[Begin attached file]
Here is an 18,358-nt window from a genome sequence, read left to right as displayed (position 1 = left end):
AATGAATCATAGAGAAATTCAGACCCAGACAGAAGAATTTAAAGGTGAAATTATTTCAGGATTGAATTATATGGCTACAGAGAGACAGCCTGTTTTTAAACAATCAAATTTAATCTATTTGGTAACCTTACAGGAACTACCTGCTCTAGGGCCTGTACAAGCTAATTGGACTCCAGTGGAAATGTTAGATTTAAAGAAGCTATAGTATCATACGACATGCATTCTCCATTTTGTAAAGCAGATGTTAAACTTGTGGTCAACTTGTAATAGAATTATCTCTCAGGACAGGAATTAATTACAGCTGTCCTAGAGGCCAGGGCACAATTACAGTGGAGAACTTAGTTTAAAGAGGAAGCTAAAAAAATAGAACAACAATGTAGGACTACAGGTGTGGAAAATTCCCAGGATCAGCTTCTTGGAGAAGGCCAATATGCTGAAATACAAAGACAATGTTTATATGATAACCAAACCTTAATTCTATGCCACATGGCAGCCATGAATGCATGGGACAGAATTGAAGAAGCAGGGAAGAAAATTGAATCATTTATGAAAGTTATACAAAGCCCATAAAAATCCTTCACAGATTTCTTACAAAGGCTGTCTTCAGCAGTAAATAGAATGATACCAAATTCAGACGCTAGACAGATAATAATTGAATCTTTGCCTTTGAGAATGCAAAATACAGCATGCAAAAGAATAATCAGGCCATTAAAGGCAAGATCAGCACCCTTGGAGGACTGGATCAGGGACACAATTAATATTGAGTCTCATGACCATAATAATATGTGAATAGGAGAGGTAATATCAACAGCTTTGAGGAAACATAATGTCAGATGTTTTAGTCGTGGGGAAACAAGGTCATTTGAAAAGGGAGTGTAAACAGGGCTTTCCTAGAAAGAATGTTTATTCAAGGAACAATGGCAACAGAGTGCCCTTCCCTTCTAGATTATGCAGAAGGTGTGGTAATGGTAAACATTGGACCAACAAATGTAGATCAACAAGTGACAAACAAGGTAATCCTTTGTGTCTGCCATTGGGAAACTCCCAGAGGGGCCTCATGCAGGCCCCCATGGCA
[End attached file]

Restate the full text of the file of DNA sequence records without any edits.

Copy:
Here is an 18,358-nt window from a genome sequence, read left to right as displayed (position 1 = left end):
AATGAATCATAGAGAAATTCAGACCCAGACAGAAGAATTTAAAGGTGAAATTATTTCAGGATTGAATTATATGGCTACAGAGAGACAGCCTGTTTTTAAACAATCAAATTTAATCTATTTGGTAACCTTACAGGAACTACCTGCTCTAGGGCCTGTACAAGCTAATTGGACTCCAGTGGAAATGTTAGATTTAAAGAAGCTATAGTATCATACGACATGCATTCTCCATTTTGTAAAGCAGATGTTAAACTTGTGGTCAACTTGTAATAGAATTATCTCTCAGGACAGGAATTAATTACAGCTGTCCTAGAGGCCAGGGCACAATTACAGTGGAGAACTTAGTTTAAAGAGGAAGCTAAAAAAATAGAACAACAATGTAGGACTACAGGTGTGGAAAATTCCCAGGATCAGCTTCTTGGAGAAGGCCAATATGCTGAAATACAAAGACAATGTTTATATGATAACCAAACCTTAATTCTATGCCACATGGCAGCCATGAATGCATGGGACAGAATTGAAGAAGCAGGGAAGAAAATTGAATCATTTATGAAAGTTATACAAAGCCCATAAAAATCCTTCACAGATTTCTTACAAAGGCTGTCTTCAGCAGTAAATAGAATGATACCAAATTCAGACGCTAGACAGATAATAATTGAATCTTTGCCTTTGAGAATGCAAAATACAGCATGCAAAAGAATAATCAGGCCATTAAAGGCAAGATCAGCACCCTTGGAGGACTGGATCAGGGACACAATTAATATTGAGTCTCATGACCATAATAATATGTGAATAGGAGAGGTAATATCAACAGCTTTGAGGAAACATAATGTCAGATGTTTTAGTCGTGGGGAAACAAGGTCATTTGAAAAGGGAGTGTAAACAGGGCTTTCCTAGAAAGAATGTTTATTCAAGGAACAATGGCAACAGAGTGCCCTTCCCTTCTAGATTATGCAGAAGGTGTGGTAATGGTAAACATTGGACCAACAAATGTAGATCAACAAGTGACAAACAAGGTAATCCTTTGTGTCTGCCATTGGGAAACTCCCAGAGGGGCCTCATGCAGGCCCCCATGGCA